A Polish man on trial for treason in Indonesia after meeting with Papuan independence supporters said that visitors to his prison assaulted him and threatened to kill him as guards watched. The development has once again spotlighted the issue of Papua, one of several challenges Jakarta has faced on the democracy and human rights front.
Papua, which shares a border with independent Papua New Guinea north of Australia, is a former Dutch colony which had declared itself independent in 1961 only to be subsequently taken control of by Indonesia a few years later. A low-level insurgency has persisted against the government for decades amid allegations of extrajudicial killings and human rights violations by Indonesian security forces, and it remains an immensely sensitive issue for the country.
In one high-profile incident in 2018, last August, Jakup Skrypski, a globe-trotter who has lived in Switzerland for years, was arrested in Indonesia’s easternmost Papua region and accused of plotting against the state. He is on trial along with a Papaun he had been in contact with, Simon Magal, and the trial had begun last month after multiple postponements.
As this has occurred, more details have begun to be released about the incident and the Papua problem more generally. A handwritten two-page statement by Jakub Skrzypski details three consecutive days beginning January 30 in which he was assaulted or threatened by men wearing T-shirts emblazoned with “Brimob,” an abbreviated name for Indonesia’s paramilitary police.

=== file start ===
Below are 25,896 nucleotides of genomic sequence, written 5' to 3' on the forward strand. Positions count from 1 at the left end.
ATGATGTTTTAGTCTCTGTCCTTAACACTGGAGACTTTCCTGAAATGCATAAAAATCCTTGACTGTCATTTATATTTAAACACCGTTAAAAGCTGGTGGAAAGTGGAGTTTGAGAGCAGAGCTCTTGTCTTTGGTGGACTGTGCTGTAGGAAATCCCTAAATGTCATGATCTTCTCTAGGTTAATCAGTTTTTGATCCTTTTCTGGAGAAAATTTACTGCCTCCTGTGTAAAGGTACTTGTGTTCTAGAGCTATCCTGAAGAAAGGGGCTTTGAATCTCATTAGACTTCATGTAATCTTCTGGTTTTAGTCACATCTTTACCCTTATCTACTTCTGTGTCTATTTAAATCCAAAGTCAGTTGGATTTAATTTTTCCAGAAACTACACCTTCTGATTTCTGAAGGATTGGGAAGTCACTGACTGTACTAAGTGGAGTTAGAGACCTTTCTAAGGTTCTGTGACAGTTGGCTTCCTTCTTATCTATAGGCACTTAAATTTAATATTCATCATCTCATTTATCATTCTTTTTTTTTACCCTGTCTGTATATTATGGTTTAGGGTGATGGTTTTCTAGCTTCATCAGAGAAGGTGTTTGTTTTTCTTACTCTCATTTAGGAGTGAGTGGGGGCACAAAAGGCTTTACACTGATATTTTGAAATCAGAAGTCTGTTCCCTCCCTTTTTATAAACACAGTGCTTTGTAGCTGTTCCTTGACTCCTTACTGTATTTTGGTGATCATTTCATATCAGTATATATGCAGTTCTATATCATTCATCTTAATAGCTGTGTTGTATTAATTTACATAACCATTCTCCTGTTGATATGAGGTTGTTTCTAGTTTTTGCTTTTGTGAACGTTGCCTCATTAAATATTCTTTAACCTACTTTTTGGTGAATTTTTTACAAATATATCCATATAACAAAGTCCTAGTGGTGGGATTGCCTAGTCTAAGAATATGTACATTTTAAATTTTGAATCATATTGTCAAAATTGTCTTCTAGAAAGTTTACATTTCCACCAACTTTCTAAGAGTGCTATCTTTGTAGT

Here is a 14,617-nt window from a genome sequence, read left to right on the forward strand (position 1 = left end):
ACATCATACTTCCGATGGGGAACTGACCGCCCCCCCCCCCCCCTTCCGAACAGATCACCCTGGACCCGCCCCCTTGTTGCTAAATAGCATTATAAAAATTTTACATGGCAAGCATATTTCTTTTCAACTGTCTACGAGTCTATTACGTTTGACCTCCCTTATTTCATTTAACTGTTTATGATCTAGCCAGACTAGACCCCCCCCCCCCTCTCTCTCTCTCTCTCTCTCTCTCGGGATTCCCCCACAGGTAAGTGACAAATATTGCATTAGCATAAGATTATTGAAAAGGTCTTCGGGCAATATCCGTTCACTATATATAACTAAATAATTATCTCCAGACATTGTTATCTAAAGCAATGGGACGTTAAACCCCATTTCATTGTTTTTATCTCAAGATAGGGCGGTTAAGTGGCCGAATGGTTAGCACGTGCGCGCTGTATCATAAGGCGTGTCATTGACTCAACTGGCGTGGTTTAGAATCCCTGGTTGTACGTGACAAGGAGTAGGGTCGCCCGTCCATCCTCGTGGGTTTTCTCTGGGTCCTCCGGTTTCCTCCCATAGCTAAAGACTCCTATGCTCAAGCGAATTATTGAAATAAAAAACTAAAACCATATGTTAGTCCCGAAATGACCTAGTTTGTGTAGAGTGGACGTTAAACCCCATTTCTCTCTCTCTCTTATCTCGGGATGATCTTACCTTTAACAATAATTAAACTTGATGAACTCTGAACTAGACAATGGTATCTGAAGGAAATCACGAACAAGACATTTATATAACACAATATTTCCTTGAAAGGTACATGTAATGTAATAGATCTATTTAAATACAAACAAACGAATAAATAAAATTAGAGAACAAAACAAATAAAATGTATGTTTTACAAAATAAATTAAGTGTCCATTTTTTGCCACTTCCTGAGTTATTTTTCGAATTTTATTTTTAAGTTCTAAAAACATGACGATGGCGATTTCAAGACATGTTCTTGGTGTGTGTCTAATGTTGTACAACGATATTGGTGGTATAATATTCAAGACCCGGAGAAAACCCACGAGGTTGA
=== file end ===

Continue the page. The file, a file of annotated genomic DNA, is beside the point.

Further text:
Skrzypski’s statement, provided to The Associated Press by one of his lawyers, said he was punched through cell-door bars at a police detention center in Wamena and spat on by the men who threatened to return to kill him if he is found guilty.
“What is striking is the total indifference of the arrest guards. I was even wondering if they would open the cell doors to allow us to be harassed inside or taken away,” he wrote.
Jayawijaya district police chief Tonny Ananda denied any mistreatment and said officials had “tried our best” to satisfy Skrzypski’z requests for supplies such as milk.
“He is always dissatisfied and made up bad stories to discredit Indonesian police,” Ananda said.
Skrzypski faces up to 20 years in prison and his case has highlighted Indonesia’s extreme sensitivity about the long-running insurgency in the Papua region, which occupies the western half of the island of New Guinea. The Indonesian government restricts foreign journalists from reporting in the region.
Human rights lawyer Latifah Anum Siregar said she protested Skrzypski’s treatment at a court hearing on Thursday.
By The Associated Press, with additional reporting by The Diplomat.